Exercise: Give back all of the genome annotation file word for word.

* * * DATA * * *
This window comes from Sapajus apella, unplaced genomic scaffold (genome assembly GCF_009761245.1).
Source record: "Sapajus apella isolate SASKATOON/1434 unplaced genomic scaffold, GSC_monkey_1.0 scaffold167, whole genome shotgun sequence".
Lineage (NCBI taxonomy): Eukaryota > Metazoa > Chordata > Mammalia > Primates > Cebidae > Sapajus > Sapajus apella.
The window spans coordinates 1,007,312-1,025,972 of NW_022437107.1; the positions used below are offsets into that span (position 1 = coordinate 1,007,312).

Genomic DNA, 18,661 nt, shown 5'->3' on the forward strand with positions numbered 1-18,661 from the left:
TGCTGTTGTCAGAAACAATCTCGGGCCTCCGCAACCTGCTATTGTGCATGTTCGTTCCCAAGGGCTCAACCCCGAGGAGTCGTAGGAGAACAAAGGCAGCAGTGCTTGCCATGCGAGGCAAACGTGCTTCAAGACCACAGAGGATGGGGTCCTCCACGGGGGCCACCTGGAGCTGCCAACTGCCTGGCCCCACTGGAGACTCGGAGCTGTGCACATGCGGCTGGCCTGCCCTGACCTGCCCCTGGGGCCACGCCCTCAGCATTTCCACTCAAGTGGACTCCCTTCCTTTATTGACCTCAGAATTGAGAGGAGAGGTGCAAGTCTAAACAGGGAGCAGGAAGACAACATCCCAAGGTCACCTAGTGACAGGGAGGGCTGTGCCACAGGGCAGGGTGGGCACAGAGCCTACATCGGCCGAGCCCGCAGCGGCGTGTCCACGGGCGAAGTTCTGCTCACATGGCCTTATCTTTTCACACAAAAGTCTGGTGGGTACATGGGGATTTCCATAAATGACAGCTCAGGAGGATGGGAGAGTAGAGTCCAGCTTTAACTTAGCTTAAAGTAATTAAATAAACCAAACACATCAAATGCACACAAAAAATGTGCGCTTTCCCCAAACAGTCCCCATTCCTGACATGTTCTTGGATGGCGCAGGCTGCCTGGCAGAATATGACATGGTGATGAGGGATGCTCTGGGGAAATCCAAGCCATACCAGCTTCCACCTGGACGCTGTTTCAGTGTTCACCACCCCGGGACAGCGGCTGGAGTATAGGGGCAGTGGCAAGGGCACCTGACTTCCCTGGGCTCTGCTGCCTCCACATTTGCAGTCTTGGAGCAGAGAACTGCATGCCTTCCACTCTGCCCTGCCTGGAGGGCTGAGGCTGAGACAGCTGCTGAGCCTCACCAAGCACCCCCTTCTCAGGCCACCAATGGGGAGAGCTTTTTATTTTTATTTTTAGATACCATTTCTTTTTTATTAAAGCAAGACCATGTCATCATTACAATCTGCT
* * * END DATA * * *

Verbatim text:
This window comes from Sapajus apella, unplaced genomic scaffold (genome assembly GCF_009761245.1).
Source record: "Sapajus apella isolate SASKATOON/1434 unplaced genomic scaffold, GSC_monkey_1.0 scaffold167, whole genome shotgun sequence".
Lineage (NCBI taxonomy): Eukaryota > Metazoa > Chordata > Mammalia > Primates > Cebidae > Sapajus > Sapajus apella.
The window spans coordinates 1,007,312-1,025,972 of NW_022437107.1; the positions used below are offsets into that span (position 1 = coordinate 1,007,312).

Genomic DNA, 18,661 nt, shown 5'->3' on the forward strand with positions numbered 1-18,661 from the left:
TGCTGTTGTCAGAAACAATCTCGGGCCTCCGCAACCTGCTATTGTGCATGTTCGTTCCCAAGGGCTCAACCCCGAGGAGTCGTAGGAGAACAAAGGCAGCAGTGCTTGCCATGCGAGGCAAACGTGCTTCAAGACCACAGAGGATGGGGTCCTCCACGGGGGCCACCTGGAGCTGCCAACTGCCTGGCCCCACTGGAGACTCGGAGCTGTGCACATGCGGCTGGCCTGCCCTGACCTGCCCCTGGGGCCACGCCCTCAGCATTTCCACTCAAGTGGACTCCCTTCCTTTATTGACCTCAGAATTGAGAGGAGAGGTGCAAGTCTAAACAGGGAGCAGGAAGACAACATCCCAAGGTCACCTAGTGACAGGGAGGGCTGTGCCACAGGGCAGGGTGGGCACAGAGCCTACATCGGCCGAGCCCGCAGCGGCGTGTCCACGGGCGAAGTTCTGCTCACATGGCCTTATCTTTTCACACAAAAGTCTGGTGGGTACATGGGGATTTCCATAAATGACAGCTCAGGAGGATGGGAGAGTAGAGTCCAGCTTTAACTTAGCTTAAAGTAATTAAATAAACCAAACACATCAAATGCACACAAAAAATGTGCGCTTTCCCCAAACAGTCCCCATTCCTGACATGTTCTTGGATGGCGCAGGCTGCCTGGCAGAATATGACATGGTGATGAGGGATGCTCTGGGGAAATCCAAGCCATACCAGCTTCCACCTGGACGCTGTTTCAGTGTTCACCACCCCGGGACAGCGGCTGGAGTATAGGGGCAGTGGCAAGGGCACCTGACTTCCCTGGGCTCTGCTGCCTCCACATTTGCAGTCTTGGAGCAGAGAACTGCATGCCTTCCACTCTGCCCTGCCTGGAGGGCTGAGGCTGAGACAGCTGCTGAGCCTCACCAAGCACCCCCTTCTCAGGCCACCAATGGGGAGAGCTTTTTATTTTTATTTTTAGATACCATTTCTTTTTTATTAAAGCAAGACCATGTCATCATTACAATCTGCT